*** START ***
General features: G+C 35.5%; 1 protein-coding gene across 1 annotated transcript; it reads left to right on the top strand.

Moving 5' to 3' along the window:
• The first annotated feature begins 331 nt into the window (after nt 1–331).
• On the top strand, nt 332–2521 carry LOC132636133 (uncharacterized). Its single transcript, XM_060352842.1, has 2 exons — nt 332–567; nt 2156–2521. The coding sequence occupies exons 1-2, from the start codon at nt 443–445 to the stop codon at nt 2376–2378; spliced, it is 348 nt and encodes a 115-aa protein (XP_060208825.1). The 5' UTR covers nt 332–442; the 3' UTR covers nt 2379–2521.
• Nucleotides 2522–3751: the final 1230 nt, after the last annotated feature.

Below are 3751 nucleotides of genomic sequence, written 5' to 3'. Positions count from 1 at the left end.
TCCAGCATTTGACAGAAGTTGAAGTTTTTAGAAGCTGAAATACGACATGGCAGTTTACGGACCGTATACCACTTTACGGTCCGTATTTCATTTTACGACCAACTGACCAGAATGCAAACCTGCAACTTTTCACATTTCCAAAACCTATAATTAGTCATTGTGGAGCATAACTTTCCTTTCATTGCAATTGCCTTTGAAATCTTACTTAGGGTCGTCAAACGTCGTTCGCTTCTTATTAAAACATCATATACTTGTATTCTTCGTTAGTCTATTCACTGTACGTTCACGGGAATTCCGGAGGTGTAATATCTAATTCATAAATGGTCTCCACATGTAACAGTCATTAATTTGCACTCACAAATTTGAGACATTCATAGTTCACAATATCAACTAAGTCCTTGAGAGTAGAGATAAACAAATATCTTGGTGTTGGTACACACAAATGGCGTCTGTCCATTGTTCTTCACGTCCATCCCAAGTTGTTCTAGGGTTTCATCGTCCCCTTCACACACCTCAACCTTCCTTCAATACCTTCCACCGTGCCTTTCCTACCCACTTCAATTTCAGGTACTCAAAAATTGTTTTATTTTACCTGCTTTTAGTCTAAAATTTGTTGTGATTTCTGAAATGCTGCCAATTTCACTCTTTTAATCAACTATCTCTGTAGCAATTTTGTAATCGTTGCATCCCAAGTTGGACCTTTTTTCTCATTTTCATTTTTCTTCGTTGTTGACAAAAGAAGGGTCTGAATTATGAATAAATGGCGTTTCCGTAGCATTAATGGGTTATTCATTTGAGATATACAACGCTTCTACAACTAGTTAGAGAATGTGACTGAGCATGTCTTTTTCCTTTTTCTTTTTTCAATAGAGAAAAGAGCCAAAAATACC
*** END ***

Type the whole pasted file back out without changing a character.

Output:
General features: G+C 35.5%; 1 protein-coding gene across 1 annotated transcript; it reads left to right on the top strand.

Moving 5' to 3' along the window:
• The first annotated feature begins 331 nt into the window (after nt 1–331).
• On the top strand, nt 332–2521 carry LOC132636133 (uncharacterized). Its single transcript, XM_060352842.1, has 2 exons — nt 332–567; nt 2156–2521. The coding sequence occupies exons 1-2, from the start codon at nt 443–445 to the stop codon at nt 2376–2378; spliced, it is 348 nt and encodes a 115-aa protein (XP_060208825.1). The 5' UTR covers nt 332–442; the 3' UTR covers nt 2379–2521.
• Nucleotides 2522–3751: the final 1230 nt, after the last annotated feature.

Below are 3751 nucleotides of genomic sequence, written 5' to 3'. Positions count from 1 at the left end.
TCCAGCATTTGACAGAAGTTGAAGTTTTTAGAAGCTGAAATACGACATGGCAGTTTACGGACCGTATACCACTTTACGGTCCGTATTTCATTTTACGACCAACTGACCAGAATGCAAACCTGCAACTTTTCACATTTCCAAAACCTATAATTAGTCATTGTGGAGCATAACTTTCCTTTCATTGCAATTGCCTTTGAAATCTTACTTAGGGTCGTCAAACGTCGTTCGCTTCTTATTAAAACATCATATACTTGTATTCTTCGTTAGTCTATTCACTGTACGTTCACGGGAATTCCGGAGGTGTAATATCTAATTCATAAATGGTCTCCACATGTAACAGTCATTAATTTGCACTCACAAATTTGAGACATTCATAGTTCACAATATCAACTAAGTCCTTGAGAGTAGAGATAAACAAATATCTTGGTGTTGGTACACACAAATGGCGTCTGTCCATTGTTCTTCACGTCCATCCCAAGTTGTTCTAGGGTTTCATCGTCCCCTTCACACACCTCAACCTTCCTTCAATACCTTCCACCGTGCCTTTCCTACCCACTTCAATTTCAGGTACTCAAAAATTGTTTTATTTTACCTGCTTTTAGTCTAAAATTTGTTGTGATTTCTGAAATGCTGCCAATTTCACTCTTTTAATCAACTATCTCTGTAGCAATTTTGTAATCGTTGCATCCCAAGTTGGACCTTTTTTCTCATTTTCATTTTTCTTCGTTGTTGACAAAAGAAGGGTCTGAATTATGAATAAATGGCGTTTCCGTAGCATTAATGGGTTATTCATTTGAGATATACAACGCTTCTACAACTAGTTAGAGAATGTGACTGAGCATGTCTTTTTCCTTTTTCTTTTTTCAATAGAGAAAAGAGCCAAAAATACC